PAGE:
Cuong Vu 4Tet – Change in the Air [TrackList follows] – RareNoise RNR091 52:37 [9/28/18] ****:
Trumpeter Cuong Vu’s 52-minute and 10-track Change in the Air is the follow-up to his 2017 release, Ballet: The Music of Michael Gibbs. Once again, the Seattle-based Vu performs with guitarist Bill Frisell (until recently also a Seattleite), bassist Luke Bergman (who is a Washington State jazz educator) and drummer Ted Poor (who is also a Washington jazz instructor). Whereas Ballet focused on one composer, Change in the Air portrays a democratic display which showcases the quartet’s compositions: three by Frisell, three by Vu, one by Bergman and three by Poor. Vu explains, “It was a team effort. The only real leader thing I did was…more like secretarial work. My only intention was that we all bring in tunes to make it as collective as we could.” Change in the Air is available as a gatefold, double-sided, 12” vinyl LP; a high-quality digital download; and as a four-panel CD digipack. This review concerns the compact disc.
Vu says the album title has several meanings but states the overt interpretation refers to the shadowy tinge which pervades the nation and the world, “I’ve never felt so much anxiety about the future on so many levels—environmentally, politically and especially with the ‘leadership’ in our country—than I do now.” The album appropriately opens with Poor’s darkly noir-ish “All That’s Left of Me Is You.” There is a deliberate, sepia-toned attribute. Poor divulges, “I liked the idea of trying to write something that could pose as an old standard found in an archive somewhere.” Poor’s subtle brushwork suffuses the nearly four-minute “All That’s Left of Me Is You,” and is reminiscent of Poor’s hero, Paul Motian, who was a longtime Frisell musical partner. Vu’s trumpet is very poetic, providing a dream-like lyricism atop Poor’s percussive elements, while Frisell offers a beautiful and responsive guitar. Poor’s slowly-moving “Lately” also has a cinematic characteristic, like something drawn from a 1950s detective film with suspicious men with low-browed hats and hidden intents. There is a melancholy aspect which also hints at somber times during Frisell’s “Look, Listen,” which has a deep empathy where all four musicians communicate with clarity, camaraderie and closeness. Trumpet and guitar interact with delicacy while the rhythm section gradually builds and then ebbs.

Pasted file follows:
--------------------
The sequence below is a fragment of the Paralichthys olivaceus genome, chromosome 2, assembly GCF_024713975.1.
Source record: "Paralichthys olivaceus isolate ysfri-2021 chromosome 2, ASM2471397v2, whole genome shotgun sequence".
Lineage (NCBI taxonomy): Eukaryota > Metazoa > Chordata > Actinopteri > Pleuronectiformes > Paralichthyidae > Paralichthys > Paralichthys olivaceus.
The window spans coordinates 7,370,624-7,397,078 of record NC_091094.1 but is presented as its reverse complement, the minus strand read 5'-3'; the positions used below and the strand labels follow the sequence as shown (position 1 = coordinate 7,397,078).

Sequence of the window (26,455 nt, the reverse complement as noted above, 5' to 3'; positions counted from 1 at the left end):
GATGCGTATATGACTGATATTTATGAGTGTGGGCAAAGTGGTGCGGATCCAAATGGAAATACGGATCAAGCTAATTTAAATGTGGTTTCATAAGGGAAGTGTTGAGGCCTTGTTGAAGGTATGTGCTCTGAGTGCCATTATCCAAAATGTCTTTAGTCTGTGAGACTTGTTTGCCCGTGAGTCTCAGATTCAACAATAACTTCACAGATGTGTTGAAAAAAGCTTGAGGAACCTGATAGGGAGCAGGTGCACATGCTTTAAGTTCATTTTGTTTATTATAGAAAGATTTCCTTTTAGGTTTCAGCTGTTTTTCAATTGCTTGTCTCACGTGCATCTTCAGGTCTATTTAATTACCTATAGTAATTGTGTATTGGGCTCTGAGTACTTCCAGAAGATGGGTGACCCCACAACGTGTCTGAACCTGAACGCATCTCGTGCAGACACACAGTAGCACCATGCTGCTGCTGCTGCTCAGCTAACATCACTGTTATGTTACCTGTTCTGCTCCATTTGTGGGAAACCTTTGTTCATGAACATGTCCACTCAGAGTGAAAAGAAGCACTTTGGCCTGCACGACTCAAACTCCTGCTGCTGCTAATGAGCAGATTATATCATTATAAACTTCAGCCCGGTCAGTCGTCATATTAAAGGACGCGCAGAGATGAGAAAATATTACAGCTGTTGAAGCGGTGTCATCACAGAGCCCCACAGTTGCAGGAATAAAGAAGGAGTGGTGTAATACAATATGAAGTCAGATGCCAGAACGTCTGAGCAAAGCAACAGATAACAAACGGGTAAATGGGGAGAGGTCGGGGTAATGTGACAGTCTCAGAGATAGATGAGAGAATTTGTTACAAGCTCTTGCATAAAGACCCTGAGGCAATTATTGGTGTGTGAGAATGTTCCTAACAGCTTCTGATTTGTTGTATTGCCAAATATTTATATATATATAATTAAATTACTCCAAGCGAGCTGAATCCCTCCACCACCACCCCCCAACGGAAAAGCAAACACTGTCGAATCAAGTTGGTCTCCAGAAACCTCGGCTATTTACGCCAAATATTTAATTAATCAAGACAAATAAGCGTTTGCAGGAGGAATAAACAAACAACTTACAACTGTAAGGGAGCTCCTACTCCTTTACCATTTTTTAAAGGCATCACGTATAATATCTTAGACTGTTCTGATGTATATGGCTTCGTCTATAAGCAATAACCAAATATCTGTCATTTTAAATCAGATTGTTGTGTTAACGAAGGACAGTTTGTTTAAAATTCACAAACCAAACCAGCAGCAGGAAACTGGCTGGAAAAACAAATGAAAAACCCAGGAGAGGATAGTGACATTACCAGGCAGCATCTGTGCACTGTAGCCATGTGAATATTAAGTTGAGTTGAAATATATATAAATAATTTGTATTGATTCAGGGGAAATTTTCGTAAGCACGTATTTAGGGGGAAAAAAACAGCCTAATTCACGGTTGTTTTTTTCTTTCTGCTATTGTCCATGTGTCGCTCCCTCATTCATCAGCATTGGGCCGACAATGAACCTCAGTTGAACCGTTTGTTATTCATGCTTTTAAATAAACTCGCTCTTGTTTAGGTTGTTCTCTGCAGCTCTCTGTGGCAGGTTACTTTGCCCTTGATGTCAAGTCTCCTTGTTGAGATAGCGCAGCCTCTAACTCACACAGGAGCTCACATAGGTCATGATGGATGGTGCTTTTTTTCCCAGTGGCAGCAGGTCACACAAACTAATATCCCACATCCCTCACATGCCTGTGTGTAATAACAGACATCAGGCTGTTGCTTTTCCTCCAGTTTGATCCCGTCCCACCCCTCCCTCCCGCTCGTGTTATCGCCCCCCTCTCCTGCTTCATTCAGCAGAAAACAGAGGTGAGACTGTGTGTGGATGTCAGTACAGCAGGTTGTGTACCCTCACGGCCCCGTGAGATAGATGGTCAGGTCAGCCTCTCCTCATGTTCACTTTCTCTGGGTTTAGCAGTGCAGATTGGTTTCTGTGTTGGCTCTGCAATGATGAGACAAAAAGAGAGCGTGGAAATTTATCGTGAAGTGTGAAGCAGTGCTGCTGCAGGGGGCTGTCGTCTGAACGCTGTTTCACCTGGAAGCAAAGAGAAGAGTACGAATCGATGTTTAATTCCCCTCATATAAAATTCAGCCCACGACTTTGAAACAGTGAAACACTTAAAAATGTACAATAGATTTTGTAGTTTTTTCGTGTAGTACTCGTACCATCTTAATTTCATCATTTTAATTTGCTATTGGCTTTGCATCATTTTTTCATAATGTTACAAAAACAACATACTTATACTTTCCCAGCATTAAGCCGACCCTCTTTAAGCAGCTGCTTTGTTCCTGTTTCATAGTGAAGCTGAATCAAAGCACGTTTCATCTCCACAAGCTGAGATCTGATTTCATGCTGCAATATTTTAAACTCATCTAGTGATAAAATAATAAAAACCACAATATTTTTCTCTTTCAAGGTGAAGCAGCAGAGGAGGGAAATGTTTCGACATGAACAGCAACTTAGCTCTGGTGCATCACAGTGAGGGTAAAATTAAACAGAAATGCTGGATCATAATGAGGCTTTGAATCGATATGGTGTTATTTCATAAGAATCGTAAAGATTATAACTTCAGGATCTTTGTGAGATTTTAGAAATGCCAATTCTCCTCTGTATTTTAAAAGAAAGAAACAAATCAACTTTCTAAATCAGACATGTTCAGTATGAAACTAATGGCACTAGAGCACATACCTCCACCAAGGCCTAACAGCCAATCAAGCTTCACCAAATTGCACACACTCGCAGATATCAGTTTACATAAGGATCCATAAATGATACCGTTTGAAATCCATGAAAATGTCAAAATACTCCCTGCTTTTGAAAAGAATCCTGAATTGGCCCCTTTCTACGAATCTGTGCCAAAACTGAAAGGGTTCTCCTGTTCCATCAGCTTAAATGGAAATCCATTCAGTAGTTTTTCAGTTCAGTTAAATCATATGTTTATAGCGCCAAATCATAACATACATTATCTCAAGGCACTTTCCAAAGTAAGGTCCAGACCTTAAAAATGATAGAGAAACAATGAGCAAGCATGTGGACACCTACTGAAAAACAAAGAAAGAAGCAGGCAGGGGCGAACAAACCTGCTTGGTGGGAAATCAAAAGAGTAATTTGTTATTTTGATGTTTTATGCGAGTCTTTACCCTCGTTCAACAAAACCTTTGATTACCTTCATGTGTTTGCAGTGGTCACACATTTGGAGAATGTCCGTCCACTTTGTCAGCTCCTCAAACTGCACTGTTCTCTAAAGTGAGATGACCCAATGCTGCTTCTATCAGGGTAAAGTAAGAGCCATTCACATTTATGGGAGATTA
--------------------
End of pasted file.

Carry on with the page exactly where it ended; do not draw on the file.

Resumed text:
One of the standouts is Poor’s nine-minute “Alive,” which has an echo-etched vibe accentuated by Vu’s rich trumpet and Frisell’s equally evocative guitar. There’s plenty of space during the lengthy arrangement and Frisell and Vu take advantage of that room to supply extended soloing and nuanced harmonics. Poor discloses that “Alive” was penned in 2012 for a live gig and he has performed it several times, with different bands, but this is the first time “Alive” has been recorded. Poor relates, “We needed a few tunes with intensity and tempo to balance the set and ‘Alive’ felt like the obvious choice.” The dynamics of “Alive” escalate during the second half when Frisell exhibits some electrifying and slightly abrasive guitar fire which is matched by Poor’s hard-hitting drums. Another memorable two-for-one highpoint is Vu’s angular “Round and Round,” which has an aptly circular momentum and his reprise, “Round and Round (Back Around),” which mirrors “Round and Round” but reveals somewhat dissimilar changes in rhythmic flourishes and guitar improvisation.
Change in the Air closes with two Frisell works. The auburn-dappled “Long Ago” has a mesmeric mannerism which suggests Pat Metheny and Charlie Haden’s 1997 collaboration Beyond the Missouri Sky (Short Stories) and other heartland jazz projects. The seven-minute “Far from Here” is also striking. On initial listen it may seem like an apparently basic tune but in fact it’s replete with multifaceted features. “Far from Here” is a poignant and picturesque sound painting, as if composed to accompany an animated movie done in the style of Edward Hopper. If you somehow missed hearing Change in the Air seek this out. If it’s not on some critics and jazz fans top-ten lists, it certainly should be.
Cuong Vu – trumpet; Bill Frisell – guitar; Luke Bergman – bass, additional guitar (track 5); Ted Poor – drums, Fender Rhodes (track 5)
All That’s Left of Me Is You
Round and Round
March of the Owl and the Bat
Round and Round (Back Around)
Far from Here
Link to more information and track samples here:
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